The Montana High School Rodeo Association has chosen the Majestic Valley Arena in Kalispell to host its 2014 and 2015 state finals, with an option to extend the agreement to 2016 and beyond.
The event, which takes place each June, draws the top qualifying high school rodeo riders from across Montana for five days of competition in barrel racing, pole bending, goat tying, breakaway roping, saddle bronc riding, bull riding, tie-down roping, steer wrestling and team roping.
“We are thrilled to bring Montana’s biggest rodeo event of the year to Kalispell,” said Rob Brisendine, group sales manager with the Kalispell Convention & Visitor Bureau. “Word continues to spread among rodeo organizers that Kalispell is home to one of the best indoor arenas in North America and our community embraces the excitement and tradition of these events.”
The announcement comes on the heels of the Cinch Bucking Horse Championships, which brought North America’s best cowboys and roughest saddle broncs to Kalispell on Oct. 19. An audience of 2,200 watched 22 riders and 45 horses compete for the richest purse of the year in the U.S.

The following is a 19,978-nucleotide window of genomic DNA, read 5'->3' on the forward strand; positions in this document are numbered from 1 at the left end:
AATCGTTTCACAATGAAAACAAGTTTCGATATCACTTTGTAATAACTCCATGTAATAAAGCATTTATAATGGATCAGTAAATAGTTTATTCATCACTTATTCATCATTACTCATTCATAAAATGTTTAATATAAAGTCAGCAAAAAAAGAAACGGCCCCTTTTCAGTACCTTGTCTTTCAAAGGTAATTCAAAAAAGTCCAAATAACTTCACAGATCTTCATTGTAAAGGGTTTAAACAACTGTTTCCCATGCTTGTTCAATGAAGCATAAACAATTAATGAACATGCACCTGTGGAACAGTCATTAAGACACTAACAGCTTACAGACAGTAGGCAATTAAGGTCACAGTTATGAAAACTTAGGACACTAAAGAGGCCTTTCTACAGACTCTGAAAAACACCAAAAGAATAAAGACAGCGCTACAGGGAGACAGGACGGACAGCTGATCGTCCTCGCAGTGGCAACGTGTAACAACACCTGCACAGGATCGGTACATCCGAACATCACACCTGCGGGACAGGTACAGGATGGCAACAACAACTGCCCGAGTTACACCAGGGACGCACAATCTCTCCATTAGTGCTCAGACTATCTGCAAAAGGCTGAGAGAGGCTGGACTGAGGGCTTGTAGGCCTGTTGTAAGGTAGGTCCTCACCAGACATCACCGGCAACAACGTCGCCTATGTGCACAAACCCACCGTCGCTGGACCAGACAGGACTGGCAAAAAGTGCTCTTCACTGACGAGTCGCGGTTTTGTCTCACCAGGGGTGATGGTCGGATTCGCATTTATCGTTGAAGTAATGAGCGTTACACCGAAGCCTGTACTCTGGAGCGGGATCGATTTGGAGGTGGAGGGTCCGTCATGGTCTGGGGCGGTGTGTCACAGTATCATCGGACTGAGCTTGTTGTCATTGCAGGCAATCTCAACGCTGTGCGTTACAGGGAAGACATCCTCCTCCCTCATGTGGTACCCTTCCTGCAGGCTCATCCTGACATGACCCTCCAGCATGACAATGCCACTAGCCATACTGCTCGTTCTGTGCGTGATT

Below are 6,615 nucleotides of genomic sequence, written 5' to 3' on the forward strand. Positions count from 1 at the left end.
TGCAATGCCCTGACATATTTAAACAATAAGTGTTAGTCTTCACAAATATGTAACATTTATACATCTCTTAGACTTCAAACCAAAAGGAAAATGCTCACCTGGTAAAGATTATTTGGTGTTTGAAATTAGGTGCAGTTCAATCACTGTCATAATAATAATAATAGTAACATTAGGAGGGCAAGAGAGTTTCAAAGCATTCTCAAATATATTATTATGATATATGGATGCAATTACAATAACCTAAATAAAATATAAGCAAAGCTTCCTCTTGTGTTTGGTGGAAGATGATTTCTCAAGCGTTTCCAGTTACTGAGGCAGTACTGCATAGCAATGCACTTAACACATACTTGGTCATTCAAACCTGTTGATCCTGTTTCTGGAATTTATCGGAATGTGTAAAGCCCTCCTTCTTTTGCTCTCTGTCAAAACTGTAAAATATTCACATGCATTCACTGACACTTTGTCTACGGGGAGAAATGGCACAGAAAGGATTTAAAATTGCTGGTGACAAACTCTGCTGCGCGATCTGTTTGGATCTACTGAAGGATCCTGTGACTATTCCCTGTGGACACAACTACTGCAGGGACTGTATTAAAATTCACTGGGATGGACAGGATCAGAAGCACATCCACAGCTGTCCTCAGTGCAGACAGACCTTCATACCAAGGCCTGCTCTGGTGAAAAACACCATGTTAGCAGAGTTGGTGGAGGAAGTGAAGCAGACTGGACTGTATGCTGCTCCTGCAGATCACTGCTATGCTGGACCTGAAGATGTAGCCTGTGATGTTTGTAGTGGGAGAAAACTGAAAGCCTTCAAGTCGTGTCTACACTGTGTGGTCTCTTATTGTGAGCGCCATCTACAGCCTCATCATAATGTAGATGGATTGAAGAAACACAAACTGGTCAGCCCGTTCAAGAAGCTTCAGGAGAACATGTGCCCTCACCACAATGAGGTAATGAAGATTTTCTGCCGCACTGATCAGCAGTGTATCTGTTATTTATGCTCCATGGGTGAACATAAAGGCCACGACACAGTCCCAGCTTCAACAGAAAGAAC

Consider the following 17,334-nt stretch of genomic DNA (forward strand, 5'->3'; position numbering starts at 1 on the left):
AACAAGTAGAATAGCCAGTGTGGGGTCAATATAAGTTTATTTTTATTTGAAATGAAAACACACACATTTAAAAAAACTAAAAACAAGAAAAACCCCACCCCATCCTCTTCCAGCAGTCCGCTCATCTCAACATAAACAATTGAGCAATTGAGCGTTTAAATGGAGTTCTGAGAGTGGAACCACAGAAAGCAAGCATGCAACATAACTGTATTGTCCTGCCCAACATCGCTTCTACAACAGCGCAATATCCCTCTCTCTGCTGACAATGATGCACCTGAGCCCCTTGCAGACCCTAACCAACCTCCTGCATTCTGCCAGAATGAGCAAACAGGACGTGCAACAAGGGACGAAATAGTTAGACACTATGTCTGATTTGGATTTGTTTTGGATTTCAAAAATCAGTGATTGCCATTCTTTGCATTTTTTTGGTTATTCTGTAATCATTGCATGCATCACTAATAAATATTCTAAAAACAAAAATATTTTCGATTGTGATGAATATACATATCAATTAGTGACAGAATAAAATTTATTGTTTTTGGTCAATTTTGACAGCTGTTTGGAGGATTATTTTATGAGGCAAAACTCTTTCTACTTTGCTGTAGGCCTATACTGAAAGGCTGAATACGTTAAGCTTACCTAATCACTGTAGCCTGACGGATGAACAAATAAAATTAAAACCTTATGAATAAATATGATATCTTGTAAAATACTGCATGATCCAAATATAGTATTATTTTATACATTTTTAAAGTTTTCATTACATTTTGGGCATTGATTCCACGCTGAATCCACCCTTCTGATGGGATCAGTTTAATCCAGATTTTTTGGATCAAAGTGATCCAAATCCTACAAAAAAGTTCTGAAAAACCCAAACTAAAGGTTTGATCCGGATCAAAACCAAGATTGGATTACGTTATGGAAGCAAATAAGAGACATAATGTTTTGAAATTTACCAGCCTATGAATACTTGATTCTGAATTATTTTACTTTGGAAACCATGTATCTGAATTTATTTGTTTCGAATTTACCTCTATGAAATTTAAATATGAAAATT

Contestants in the state finals, which take place June 3 – 8, 2014, will compete for prizes including college scholarships and scholarship assistance to continue their educational careers. The top four competitors in each event will qualify for the National High School Finals Rodeo, which take place July 13-19, 2014, in Rock Springs, Wyo. That event is considered the largest rodeo in the world, with 1,500 competitors from 41 states, five Canadian provinces and Australia.
The nearly 400 members of the Montana High School Rodeo Association begin their competition season in the autumn, with events in communities across the state.
The Montana High School Rodeo State Finals have been hosted in Bozeman for the past five years.
The addition of the state finals to Kalispell reflects a broad effort to build the shoulder tourism seasons.
“We anticipate that the Montana High School Rodeo State Finals will bring more than 4,000 people to our community for nearly a week, which means great things for all businesses in our local hospitality industry,” said Brisendine.
“That’s why events like this are an important part of economic development for our community, filling our hotels and restaurants at a time of year when business has historically been slower than the peak summer travel season.”
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